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Embleton Moat

Also known as, or recorded in historical documents as;

In the civil parish of Embleton.
In the historic county of Cumberland.
Modern Authority of Cumbria.
1974 county of Cumbria.
Medieval County of Cumberland.

OS Map Grid Reference: NY15482915
Latitude 54.65035° Longitude -3.31141°

Embleton Moat has been described as a probable Fortified Manor House.

There are cropmark/slight earthwork remains.


Some six or seven hundred yards SW of Embleton Vicarage are the remains of a moat. The west side of 126 feet, and short return lengths at each end remaining. There is a rampart external to the ditch (Curwen, 1913). Ploughing has reduced the remainder to a mere ground swelling only. (Field Investigators Comments F1 RL 18-APR-66). Site has been filled in with black debris and covered with earth, (by appearance within last two or three weeks). Only about 3m. N. end of a moat extant (Letter (TC Welsh)AO/W 1.7.74). (PastScape)

Thomas de Lucy, the feudal superior, had granted Thomas de Ireby, lord of Embleton, licence to enclose a park c.1285, in exchange for the right to take two deer from it each year (Wilson 1915, 568-9). How long the park continued to contain game is unclear: the inquisition after de Ireby's death in 1308 merely refers to a 'close', valued as herbade (TNA:PRO C 134/2/10). It may thus have already lost its identity as a park by 1322 when almost half of the houses in Embleton were burnt in the Scottish raid of that year (TNA:PRO C 134/75/7). The park had disappeared as a landscape feature by the post-medieval centuries, no hint of a park pale surviving in the field pattern. Its location can, however, be reconstructed from nineteenth-century field names containing the element 'Park', which form a block stretching south west-west from the site of the manor house (which survives as an earthwork in a field named 'Hallgarth'). (Winchester, 2007, p. 182-3)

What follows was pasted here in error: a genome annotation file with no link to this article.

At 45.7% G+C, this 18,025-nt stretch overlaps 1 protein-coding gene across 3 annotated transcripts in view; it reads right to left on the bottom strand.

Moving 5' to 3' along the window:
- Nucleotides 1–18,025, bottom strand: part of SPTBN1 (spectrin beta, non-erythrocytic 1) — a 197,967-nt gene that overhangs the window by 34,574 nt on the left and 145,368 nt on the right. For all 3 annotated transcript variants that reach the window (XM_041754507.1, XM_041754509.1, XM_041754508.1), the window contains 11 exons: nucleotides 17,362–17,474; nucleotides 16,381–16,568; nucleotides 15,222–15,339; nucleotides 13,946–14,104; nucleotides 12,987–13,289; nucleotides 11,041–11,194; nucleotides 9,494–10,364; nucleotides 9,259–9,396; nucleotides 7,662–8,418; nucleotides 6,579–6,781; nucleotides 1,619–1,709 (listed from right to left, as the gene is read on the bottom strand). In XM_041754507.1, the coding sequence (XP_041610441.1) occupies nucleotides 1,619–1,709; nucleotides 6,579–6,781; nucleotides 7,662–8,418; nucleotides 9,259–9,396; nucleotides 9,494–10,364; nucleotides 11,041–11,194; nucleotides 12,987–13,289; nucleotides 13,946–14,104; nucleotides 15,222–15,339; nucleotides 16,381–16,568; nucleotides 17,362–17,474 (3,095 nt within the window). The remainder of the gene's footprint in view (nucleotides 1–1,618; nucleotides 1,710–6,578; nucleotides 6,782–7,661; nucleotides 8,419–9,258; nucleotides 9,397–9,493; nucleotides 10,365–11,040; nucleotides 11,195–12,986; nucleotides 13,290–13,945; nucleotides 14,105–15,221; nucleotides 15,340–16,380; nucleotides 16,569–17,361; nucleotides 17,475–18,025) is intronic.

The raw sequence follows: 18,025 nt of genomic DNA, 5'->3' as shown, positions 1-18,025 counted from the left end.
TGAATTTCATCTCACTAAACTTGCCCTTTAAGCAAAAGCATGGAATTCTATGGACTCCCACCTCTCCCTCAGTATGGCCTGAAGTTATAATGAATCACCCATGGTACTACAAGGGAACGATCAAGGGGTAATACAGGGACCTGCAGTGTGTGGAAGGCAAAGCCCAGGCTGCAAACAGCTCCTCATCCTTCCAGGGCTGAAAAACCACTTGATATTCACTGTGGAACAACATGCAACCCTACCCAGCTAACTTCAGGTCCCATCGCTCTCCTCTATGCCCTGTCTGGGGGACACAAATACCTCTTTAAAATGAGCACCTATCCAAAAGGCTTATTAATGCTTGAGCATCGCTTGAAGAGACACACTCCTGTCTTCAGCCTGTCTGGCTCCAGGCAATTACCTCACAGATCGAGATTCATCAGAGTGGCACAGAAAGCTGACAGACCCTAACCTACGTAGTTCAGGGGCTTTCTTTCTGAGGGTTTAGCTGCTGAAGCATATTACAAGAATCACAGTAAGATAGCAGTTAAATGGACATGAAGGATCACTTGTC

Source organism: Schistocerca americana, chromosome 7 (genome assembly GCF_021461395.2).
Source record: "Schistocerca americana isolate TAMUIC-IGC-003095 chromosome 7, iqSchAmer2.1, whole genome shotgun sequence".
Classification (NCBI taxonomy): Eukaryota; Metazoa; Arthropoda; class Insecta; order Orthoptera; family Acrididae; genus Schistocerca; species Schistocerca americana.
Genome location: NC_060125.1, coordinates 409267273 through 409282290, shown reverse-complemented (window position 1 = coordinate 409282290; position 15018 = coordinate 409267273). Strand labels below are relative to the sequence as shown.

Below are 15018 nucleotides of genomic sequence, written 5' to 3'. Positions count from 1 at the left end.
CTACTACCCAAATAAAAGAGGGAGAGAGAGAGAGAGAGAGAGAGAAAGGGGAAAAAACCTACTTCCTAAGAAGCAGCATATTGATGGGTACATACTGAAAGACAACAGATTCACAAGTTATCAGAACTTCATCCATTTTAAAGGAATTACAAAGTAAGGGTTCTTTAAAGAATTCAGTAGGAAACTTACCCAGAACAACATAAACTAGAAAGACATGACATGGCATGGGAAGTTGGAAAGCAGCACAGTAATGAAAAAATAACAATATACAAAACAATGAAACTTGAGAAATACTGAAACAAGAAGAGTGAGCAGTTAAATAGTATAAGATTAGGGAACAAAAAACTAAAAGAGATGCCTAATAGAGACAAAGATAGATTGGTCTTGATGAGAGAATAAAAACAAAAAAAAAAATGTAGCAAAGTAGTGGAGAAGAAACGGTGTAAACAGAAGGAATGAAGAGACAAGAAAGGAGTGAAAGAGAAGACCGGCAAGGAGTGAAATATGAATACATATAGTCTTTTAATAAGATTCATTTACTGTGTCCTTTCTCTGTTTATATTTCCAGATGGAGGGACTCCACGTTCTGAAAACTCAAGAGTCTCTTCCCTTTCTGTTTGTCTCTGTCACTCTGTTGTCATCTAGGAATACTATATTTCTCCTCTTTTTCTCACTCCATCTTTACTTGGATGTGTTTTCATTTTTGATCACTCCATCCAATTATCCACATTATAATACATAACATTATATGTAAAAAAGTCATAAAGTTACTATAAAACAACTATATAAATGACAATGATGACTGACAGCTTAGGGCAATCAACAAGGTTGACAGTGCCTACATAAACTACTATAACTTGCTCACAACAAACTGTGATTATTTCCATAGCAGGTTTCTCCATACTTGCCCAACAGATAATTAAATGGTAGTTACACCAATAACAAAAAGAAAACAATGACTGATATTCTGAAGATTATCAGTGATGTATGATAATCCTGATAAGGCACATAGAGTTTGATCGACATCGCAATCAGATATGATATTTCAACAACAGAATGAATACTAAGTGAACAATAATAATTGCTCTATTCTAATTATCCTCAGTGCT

Called 'Moated earthworks of manor house' in Perriam & Robinson. Little now obvious on air photo. A relatively rare moated site in Cumberland, within a National Park, destroyed within the last hundred years.
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This record last updated 26/07/2017 09:21:53

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